Intramolecular Hydrogen Bonds in Amino Acids.

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(structure1 of H-bonded GABA) (structure2 of H-bonded GABA) Gamma-aminobutyric acid is physiologically important as an inhibitory neurotransmitter substance, and thus has been given a commonly used abbreviation: GABA. The neutral form of GABA forms a total of four conformers with O-H···N hydrogen bonds, which form two pairs of enantiomers. One of these enantiomer pairs exhibits an envelope structure with the COOH group, the nitrogen atom, and the carbon atoms alpha and gamma in one (slightly distorted) plane, whereas the other has carbon atoms beta and gamma out of the plane of the COOH group, carbon atom alpha, and the nitrogen atom. The hydrogen bonds are of different strength in these two pairs: stronger in the former, and weaker in the latter. The overlap of the fused spheres in the displays show this different strength clearly by the different amount of overlap.

(global minimum) As in glycine and beta-alanine, the H-bonded conformers are not the global minima of the ab initio potential energy surface. The conformation of the global minima of GABA is a straightforward extension of those of beta-alanine: the COOH group and the carbon atoms alpha and beta are located in one plane, carbon atom gamma sticks out of that plane, and the amino group is oriented towards the COOH group. Again, the interaction between the carbonyl oxygen atom and the amino group hydrogen atom does not qualify as a hydrogen bond.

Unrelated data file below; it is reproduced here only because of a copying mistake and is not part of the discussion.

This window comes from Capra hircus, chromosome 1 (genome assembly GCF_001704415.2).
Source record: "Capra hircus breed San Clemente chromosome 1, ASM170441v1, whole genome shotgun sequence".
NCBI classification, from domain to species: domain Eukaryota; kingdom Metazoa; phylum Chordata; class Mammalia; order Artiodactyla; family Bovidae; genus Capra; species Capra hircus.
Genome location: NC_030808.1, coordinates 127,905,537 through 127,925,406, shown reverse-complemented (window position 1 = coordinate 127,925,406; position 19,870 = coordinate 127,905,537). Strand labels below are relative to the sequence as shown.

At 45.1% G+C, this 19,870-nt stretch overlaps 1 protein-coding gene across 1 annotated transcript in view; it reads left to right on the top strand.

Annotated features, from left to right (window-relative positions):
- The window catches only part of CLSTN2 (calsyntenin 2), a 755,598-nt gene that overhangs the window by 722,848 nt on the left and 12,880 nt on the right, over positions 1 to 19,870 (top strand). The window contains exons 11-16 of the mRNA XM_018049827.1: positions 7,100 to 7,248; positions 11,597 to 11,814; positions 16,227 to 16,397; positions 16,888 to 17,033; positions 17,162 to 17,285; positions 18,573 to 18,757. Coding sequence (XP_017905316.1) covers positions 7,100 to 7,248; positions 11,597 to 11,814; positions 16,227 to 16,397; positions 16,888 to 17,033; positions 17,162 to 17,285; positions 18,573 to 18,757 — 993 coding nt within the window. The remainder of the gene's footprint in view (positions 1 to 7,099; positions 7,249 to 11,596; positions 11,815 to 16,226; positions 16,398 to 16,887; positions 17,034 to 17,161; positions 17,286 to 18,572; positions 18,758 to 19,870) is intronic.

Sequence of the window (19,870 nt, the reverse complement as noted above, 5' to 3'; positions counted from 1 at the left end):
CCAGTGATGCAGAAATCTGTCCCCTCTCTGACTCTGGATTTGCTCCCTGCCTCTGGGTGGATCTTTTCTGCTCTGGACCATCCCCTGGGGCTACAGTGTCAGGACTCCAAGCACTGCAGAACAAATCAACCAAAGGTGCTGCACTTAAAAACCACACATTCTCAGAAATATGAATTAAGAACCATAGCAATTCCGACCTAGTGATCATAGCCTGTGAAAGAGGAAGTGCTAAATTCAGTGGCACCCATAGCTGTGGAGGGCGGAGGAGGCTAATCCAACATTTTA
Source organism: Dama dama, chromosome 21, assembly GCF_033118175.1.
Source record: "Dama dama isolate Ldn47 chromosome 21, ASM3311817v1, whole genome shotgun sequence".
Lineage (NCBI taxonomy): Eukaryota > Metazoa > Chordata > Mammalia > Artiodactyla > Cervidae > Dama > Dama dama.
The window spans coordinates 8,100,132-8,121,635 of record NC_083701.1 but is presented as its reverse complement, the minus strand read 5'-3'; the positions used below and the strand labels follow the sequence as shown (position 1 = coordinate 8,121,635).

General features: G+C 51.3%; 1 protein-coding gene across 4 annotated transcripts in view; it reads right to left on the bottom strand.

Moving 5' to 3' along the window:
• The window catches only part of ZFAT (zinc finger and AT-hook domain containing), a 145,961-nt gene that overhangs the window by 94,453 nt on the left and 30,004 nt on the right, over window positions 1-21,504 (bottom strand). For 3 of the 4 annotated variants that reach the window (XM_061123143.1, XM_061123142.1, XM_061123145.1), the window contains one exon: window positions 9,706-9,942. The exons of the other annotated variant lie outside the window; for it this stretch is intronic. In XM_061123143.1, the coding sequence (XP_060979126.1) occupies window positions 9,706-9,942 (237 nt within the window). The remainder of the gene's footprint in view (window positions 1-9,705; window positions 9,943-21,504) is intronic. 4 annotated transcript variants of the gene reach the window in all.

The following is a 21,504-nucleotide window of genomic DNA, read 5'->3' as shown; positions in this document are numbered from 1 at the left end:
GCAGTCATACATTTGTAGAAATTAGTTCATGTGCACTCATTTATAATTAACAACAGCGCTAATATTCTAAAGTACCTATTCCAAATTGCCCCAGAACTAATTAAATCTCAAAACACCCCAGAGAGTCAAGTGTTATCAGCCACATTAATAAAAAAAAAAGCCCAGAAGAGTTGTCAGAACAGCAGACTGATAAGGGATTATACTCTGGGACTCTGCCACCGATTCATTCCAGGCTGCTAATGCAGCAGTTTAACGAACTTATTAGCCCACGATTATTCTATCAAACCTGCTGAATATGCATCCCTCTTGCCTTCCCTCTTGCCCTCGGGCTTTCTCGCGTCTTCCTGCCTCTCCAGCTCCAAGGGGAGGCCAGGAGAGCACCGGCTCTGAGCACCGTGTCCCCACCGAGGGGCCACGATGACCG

(only conformer with N-H...O=C bond) In fact, among the 62 symmetry-unique local minima in the potential energy surface of GABA there is only one, in which a N-H···O=C hydrogen bond is formed; the geometry of this high-energetical conformer, which has the COOH-group in the unfavourable trans-orientation, is shown next to this paragraph. It should be noted, that this conformer and its enantiomer, together with the conformers with the strong N···H-O bond, are the only hydrogen bonded conformers in the GABA potential energy surface.  

As in beta-alanine, there are reaction paths that preserve the N···H-O hydrogen bond. In the case of GABA, there are two energetically different paths that connect the different H-bonded conformers in a closed cycle A-B-Am-Bm-A ("m" denoting mirror images). Each H-bonded conformer therefore has the "choice" between two different paths that do not break the hydrogen bond. In contrast to 3-aminoproanol, where there is a similar cycle of hydrogen bond conserving reactions, the reactions of the GABA cycle are the ones with the lowest potential barriers for both H-bonded conformers.

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